Why Is It so Hard for NBA Players to Shoot Over 90% From the Foul Line?
Every player has the same conditions for a free throw. The player stands 15 feet from the hoop, which is 10 feet off the ground. It’s a chance to make a basket without any running and without any defensive pressure. But even with these conditions, players still don’t often put up impressive numbers. Why not? Robbie Gonzalez at WIRED looked into why no WNBA or NBA players have ever shot 95% of their free throws.
The average NBA player and the best
Looking at the NBA, WNBA, and NCAA, players average 70 to 75% from the charity stripe. A few reach the upper 80s, and the best average around 90%.
Steve Nash is one of two NBA players who retired with better than 90% career averages. He shot 3,384 free throws during his career and made 3,060 of them. He has the highest rate of any retired NBA player with 90.43%. Mark Price is the other player in this group. He retired with an average of 90.39%.
Along with current player Stephen Curry, they are the only three in the NBA who currently have career records over 90%. Steph Curry had a record of 90.5% at the end of the 2018–2019 season.
However, the best pro basketball free throw shooter is Elena Delle Donne, of the WNBA’s Washington Mystics. She is a career 93.4% free throw shooter. Steph Curry and Elena Delle Donne are both early in their careers, though, so their numbers will continue to change (up or down).
Free throw science
To figure out what happens scientifically during a free throw, Robbie Gonzalez interviewed Larry Silverberg, who studies the science of free throws as a dynamicist at North Carolina State University. He’s found that great free throw shots have four important parameters:
- Initial velocity of the ball
- Ball is lined up to go to the center of the hoop
- Backspin on the ball
- Ball release angle of 45 to 53 degrees
Since being a great free throw shooter is partly a mechanical question and partly a question of hard work, the best free-throw shooter turns out to be Bob Fisher, a 62-year-old soil-conservation technician in Kansas.
Fisher started practicing free throws every day and set his first world record in January 2010. He now holds 25 Guinness World Record titles for speed and accuracy and shoots with about 99% accuracy.
He attributes his success to hard work, saying: “All it takes to become good is three things: knowledge, practice, and time.” All that practice allows for reproducibility.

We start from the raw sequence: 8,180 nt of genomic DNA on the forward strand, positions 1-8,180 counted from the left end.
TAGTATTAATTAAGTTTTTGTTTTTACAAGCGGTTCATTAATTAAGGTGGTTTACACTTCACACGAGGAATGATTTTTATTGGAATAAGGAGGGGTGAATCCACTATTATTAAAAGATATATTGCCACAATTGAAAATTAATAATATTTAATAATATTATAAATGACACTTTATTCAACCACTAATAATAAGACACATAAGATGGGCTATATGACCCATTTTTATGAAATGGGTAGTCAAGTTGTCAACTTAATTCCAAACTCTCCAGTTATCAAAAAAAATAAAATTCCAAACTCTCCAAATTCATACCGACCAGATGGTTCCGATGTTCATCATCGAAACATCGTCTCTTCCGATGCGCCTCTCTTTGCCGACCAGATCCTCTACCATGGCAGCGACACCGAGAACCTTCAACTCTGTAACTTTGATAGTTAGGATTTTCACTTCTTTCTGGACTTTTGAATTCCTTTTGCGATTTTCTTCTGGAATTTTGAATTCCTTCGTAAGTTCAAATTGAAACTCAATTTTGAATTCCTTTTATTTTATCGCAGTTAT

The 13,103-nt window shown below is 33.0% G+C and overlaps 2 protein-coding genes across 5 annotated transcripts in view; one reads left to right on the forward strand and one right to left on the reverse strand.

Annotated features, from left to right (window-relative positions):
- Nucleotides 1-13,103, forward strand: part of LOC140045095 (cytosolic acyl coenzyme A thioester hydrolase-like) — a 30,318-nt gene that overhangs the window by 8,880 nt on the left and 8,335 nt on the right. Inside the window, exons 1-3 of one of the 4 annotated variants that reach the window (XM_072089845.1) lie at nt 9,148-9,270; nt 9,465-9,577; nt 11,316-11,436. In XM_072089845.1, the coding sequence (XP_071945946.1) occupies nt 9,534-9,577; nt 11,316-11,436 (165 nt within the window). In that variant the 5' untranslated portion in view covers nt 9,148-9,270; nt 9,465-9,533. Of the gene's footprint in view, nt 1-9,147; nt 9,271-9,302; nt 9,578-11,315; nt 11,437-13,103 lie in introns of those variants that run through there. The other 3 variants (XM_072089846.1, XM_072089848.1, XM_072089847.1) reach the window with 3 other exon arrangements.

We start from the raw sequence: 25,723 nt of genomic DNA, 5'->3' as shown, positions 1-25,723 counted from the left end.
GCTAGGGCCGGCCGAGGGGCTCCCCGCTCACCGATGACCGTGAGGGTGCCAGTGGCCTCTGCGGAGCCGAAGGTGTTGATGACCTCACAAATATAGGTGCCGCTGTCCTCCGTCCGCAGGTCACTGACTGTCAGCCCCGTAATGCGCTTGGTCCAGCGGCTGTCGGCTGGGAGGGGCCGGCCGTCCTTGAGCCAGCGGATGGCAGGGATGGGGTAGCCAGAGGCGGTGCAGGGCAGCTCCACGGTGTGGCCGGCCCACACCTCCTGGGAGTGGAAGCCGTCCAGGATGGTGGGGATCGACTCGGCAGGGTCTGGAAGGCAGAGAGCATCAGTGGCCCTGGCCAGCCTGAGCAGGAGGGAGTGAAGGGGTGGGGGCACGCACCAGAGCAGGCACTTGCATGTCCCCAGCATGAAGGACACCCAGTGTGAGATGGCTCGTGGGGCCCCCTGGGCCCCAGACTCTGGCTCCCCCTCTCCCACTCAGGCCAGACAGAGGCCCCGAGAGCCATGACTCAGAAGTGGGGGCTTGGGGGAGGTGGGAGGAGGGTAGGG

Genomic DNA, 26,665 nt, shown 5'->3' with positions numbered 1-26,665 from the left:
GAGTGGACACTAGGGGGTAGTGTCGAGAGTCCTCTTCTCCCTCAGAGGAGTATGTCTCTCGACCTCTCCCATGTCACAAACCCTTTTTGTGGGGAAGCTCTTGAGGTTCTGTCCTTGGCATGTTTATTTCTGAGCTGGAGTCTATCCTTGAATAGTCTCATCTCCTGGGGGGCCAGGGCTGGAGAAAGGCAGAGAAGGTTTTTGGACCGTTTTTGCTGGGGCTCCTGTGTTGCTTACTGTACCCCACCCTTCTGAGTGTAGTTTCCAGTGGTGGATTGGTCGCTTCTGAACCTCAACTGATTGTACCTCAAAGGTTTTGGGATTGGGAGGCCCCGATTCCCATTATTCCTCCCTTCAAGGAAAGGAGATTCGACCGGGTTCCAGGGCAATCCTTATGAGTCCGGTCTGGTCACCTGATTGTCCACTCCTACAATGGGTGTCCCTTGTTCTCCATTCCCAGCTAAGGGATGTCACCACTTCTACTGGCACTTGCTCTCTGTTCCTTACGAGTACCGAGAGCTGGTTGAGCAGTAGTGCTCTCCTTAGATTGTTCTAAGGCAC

Nash agrees, but adds the mental component, saying to be a great free-throw shooter, you’d need to have good technique, take pride and practice a lot, and keep your emotions under control.
It can be difficult to perform under pressure when the entire crowd is watching you alone perform. The mental factor means that even if free throw shooters can make close to 100% of their shots in practice, the percentage drops during a game performance.
Gonzalez spoke with Sian Beilock, president of Barnard College and author of Choke: What the Secrets of the Brain Reveal About Getting It Right When You Have To. She pointed out that it’s easy to overthink your movements, especially if you haven’t practiced enough.
One difference between practice and games is the conditions, which could include lots of people or important people watching. The Sloan Sports Science Conference found that the home team free throw shooters did worse when shooting during the last five minutes of a game, while the road team wasn’t affected by the pressures from the noise and waving towels of the crowd.
NBA players also have to contend with extra pressures, which Nash pointed out. These include travel, time zone changes, multiple games per week, and playing with injuries.
What could be possible for NBA players?
Players do sometimes have a stellar season, and a number of players have had one season of shooting over 90%. The one-season NBA record is held by José Calderón, who shot 98.05% during the 2008–2009 season. That rate hasn’t been sustainable though. Steph Curry recently passed Nash as the NBA’s career free throw leader, but only by a couple of hundredths of a percent.
While players could beat today’s records with more practice and better mental preparation, they do focus on many more aspects of the game than just free throws. So, while future players could post an impressive free throw percentage, it just isn’t likely.